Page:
Why the Private Sector Isn’t Doing Fine
Obama's emphasis on saving government workers hurts American business.


Michael Tanner

President Obama is correct that much of this spending binge began under President Bush, but Obama’s policies have taken the Bush spending (including one-time spending hikes such as TARP) and turned them into the new baseline for future spending. And the president would have spent even more if he could have gotten away with. The purpose of last week’s press conference, after all, was to renew his call for more spending.

The president says “more spending,” and businesses correctly hear “more debt” and “higher taxes.”

This long-term burden on American business comes on top of short-term uncertainty. In January 2013, the Bush tax cuts will expire, leading to the largest tax hike in U.S. history unless Congress can reach an agreement. If reelected, President Obama seems determined to use this potential “fiscal cliff” to push for higher taxes on the wealthy, businesses, and investors. The president’s insistence, in particular, on raising capital-gains taxes will discourage business investment and expansion, while the hike in federal income taxes will fall especially hard on small businesses and Subchapter S corporations, which often file taxes as individuals.

Also ahead, pending a decision from the Supreme Court, is the potential implementation of Obamacare. Most of the law’s tax hikes, $569 billion over the first ten years, fall on businesses. Next year, for example, there would be new taxes on medical devices and investment income, among others.

And in 2014, the law will impose a mandate on employers with 50 or more workers to provide their workers with health insurance, at a cost of $4,450 on average, or else pay a $2,000-per-employee fine. As former Labor Department economist Diana Furchtgott-Roth explains:

The $2,000 per worker penalty raises significantly the cost of employing full-time workers, especially low-skill workers, because the penalty is a higher proportion of their compensation than for high-skill workers, and employers cannot take the penalty out of employee compensation packages. Suppose that a firm with 49 employees does not provide health benefits. Hiring one more worker will trigger a penalty of $2,000 per worker multiplied by the entire workforce, after subtracting the statutory exemption for the first 30 workers. In this case the tax would be $40,000, or $2,000 times 20 (50 minus 30).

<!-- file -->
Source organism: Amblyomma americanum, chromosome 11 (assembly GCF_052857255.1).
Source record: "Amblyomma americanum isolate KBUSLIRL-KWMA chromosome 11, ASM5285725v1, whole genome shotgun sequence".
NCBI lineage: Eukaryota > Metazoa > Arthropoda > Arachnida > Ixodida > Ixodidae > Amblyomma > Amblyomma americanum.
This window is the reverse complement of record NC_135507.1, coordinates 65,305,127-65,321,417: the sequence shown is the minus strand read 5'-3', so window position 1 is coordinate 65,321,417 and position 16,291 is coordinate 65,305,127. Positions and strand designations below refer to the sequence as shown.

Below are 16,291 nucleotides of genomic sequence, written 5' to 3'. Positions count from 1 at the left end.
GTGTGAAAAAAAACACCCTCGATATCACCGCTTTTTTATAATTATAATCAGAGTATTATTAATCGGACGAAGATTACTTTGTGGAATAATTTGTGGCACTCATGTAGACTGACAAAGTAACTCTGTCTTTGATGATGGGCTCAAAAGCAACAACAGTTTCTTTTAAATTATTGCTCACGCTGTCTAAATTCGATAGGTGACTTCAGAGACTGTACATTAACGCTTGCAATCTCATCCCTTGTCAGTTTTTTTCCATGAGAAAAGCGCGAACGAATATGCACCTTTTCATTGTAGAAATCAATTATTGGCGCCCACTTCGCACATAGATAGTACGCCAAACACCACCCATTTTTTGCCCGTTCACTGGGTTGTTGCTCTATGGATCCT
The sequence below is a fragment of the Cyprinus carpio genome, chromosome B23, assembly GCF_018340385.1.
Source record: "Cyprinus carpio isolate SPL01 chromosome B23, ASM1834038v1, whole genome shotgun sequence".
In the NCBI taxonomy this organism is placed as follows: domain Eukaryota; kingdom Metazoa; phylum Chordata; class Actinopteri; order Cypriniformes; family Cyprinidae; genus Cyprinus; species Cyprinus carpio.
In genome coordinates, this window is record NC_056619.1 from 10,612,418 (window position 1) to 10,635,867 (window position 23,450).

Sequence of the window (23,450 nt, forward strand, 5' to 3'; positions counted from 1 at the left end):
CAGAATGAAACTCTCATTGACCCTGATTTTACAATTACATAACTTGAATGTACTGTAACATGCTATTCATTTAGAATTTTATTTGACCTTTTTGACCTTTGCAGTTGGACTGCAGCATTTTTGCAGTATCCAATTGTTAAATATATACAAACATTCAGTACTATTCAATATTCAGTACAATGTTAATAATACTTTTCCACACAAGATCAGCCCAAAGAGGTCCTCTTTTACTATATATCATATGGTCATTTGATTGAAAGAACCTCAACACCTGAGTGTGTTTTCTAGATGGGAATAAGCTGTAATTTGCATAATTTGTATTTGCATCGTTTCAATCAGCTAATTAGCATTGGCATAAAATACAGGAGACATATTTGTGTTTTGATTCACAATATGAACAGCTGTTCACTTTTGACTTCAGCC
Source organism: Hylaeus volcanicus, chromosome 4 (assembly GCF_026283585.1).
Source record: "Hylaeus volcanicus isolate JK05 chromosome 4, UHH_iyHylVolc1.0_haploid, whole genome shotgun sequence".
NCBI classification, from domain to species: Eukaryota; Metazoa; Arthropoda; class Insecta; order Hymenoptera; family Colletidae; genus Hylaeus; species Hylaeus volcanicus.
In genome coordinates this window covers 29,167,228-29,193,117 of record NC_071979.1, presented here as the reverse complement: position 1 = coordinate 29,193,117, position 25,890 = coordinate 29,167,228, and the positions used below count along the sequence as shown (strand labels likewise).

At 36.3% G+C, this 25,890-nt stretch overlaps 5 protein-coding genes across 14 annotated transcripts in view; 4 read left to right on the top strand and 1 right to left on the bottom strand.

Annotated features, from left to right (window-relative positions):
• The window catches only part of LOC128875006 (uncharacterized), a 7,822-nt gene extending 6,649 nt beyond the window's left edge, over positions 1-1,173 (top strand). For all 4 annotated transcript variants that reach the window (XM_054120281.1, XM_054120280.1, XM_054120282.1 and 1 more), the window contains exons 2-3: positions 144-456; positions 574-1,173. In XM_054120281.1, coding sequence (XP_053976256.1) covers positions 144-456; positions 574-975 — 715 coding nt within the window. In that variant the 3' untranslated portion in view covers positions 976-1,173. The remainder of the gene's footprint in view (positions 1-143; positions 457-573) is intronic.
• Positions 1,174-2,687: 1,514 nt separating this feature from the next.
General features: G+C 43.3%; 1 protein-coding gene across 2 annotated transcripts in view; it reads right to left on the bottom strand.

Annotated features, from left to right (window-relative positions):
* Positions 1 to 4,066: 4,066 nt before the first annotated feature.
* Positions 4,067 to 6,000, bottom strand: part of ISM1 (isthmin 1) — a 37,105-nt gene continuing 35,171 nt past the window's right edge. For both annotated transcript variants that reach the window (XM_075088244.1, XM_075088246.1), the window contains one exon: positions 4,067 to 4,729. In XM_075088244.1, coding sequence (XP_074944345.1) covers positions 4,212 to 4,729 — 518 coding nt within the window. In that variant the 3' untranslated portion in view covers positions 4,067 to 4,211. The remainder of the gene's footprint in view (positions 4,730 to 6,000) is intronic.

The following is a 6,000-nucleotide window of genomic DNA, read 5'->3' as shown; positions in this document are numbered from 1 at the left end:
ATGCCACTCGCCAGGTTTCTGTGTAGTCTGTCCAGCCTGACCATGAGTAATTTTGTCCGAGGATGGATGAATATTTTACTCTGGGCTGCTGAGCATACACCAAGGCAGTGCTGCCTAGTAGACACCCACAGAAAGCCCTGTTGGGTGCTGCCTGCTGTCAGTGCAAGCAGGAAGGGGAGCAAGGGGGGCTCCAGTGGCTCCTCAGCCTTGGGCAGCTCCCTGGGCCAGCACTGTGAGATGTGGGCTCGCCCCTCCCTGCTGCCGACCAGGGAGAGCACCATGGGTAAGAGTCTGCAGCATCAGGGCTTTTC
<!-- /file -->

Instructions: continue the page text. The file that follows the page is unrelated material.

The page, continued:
If you were that small-business owner with 49 employees, how fast would you run out to hire that 50th worker? In fact, a Gallup survey of small businesses found that nearly half (48 percent) cited Obamacare as a reason why they are not hiring. It’s worth noting that in France, another country where numerous government regulations kick in at 50 workers, there are 1,500 companies with 48 employees and 1,600 with 49 employees, but just 660 with 50 and only 500 with 51.

And, if Obamacare is not enough of a burden on business, 2013 will also see the onset of many of the new Dodd-Frank regulations on banking, lending, and finance.

President Obama seems wedded to an old-fashioned Keynesian philosophy of trying to revive the economy by using government hiring and spending to increase consumer demand. By now we should have learned that no amount of pump-priming is going to help, as long as businesses are worried about the crushing burden of debt, taxes, and regulation in their future.

That’s the real truth behind President Obama’s gaffe: He’s not just out of touch; he’s wrong.

Michael Tanner is a senior fellow at the Cato Institute and the author of Leviathan on the Right: How Big-Government Conservatism Brought Down the Republican Revolution.